professor of social anthropology, University of Aberdeen
Tim Ingold is professor of social anthropology at the University of Aberdeen, and a fellow of the British Academy and the Royal Society of Edinburgh. Following 25 years at the University of Manchester, Ingold moved in 1999 to Aberdeen, where he established the UK’s newest Department of Anthropology.
Ingold has carried out ethnographic fieldwork among Saami and Finnish people in Lapland, and has written on environment, technology and social organisation in the circumpolar North, as well as on animals in human society, issues in human ecology, and evolutionary theory in anthropology, biology and history. His explorations of the links between environmental perception and skilled practice have sought to replace traditional models of genetic and cultural transmission with a relational approach focusing on the growth of skills of perception and action within socio-environmental contexts of development.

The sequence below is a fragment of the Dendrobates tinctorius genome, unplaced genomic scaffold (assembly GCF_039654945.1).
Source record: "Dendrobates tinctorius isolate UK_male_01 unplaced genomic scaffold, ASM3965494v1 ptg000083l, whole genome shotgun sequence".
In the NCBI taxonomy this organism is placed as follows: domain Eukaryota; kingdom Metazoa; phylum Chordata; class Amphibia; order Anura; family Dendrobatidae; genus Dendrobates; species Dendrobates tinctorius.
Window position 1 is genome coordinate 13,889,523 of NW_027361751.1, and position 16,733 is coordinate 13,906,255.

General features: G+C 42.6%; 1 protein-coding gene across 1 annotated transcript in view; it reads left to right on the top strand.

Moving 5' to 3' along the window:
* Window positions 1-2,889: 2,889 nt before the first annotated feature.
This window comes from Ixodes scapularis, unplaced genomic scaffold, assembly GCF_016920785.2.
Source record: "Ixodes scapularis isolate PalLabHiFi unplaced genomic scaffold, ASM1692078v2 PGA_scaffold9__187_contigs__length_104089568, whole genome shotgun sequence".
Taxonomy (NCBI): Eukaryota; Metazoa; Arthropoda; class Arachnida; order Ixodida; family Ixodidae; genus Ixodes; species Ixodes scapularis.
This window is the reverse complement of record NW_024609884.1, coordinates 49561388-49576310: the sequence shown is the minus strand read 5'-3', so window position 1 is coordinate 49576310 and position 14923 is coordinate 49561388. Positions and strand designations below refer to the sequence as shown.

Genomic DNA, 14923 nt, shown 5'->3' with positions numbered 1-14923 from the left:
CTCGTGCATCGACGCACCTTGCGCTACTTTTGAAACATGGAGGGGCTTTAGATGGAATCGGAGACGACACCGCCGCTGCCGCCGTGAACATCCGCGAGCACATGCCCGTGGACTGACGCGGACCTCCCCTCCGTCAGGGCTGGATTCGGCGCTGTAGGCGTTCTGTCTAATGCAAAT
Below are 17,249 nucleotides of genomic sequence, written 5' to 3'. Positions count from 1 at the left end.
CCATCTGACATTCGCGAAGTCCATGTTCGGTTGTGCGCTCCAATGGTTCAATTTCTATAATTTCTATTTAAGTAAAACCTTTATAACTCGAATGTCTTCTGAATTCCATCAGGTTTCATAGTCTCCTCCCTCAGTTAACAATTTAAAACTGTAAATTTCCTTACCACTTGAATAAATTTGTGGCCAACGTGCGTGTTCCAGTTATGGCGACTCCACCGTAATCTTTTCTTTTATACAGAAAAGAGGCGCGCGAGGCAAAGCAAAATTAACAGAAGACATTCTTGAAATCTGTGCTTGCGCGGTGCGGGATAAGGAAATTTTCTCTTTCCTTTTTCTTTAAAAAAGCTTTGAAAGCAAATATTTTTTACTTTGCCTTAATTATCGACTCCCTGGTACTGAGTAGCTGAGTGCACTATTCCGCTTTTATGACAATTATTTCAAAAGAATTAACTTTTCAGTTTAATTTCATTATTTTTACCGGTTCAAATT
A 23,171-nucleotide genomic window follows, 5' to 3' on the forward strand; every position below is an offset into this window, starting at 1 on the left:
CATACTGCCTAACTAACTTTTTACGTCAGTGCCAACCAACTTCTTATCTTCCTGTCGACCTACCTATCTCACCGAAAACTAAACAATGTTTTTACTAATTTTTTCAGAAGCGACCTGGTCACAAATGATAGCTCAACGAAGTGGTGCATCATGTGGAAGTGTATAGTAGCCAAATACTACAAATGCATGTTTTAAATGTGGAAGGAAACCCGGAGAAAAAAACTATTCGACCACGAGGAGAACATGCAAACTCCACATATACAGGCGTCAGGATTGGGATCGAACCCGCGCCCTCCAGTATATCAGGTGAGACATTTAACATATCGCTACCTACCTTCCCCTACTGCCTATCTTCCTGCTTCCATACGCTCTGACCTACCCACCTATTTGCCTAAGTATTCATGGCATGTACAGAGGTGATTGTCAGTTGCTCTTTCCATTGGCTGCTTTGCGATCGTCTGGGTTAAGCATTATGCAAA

In more recent research, Ingold has followed three lines of inquiry that emerged from his earlier work, concerning the dynamics of pedestrian movement, the creativity of practice, and the linearity of writing. He now writes and teaches on the interface between anthropology, archaeology, art and architecture, and directs the project Knowing From the Inside (2013-18), with funding from the European Research Council.
Sunday 29 October, 16:00 Garden Room
From gender to empathy: what can evolutionary psychology tell us?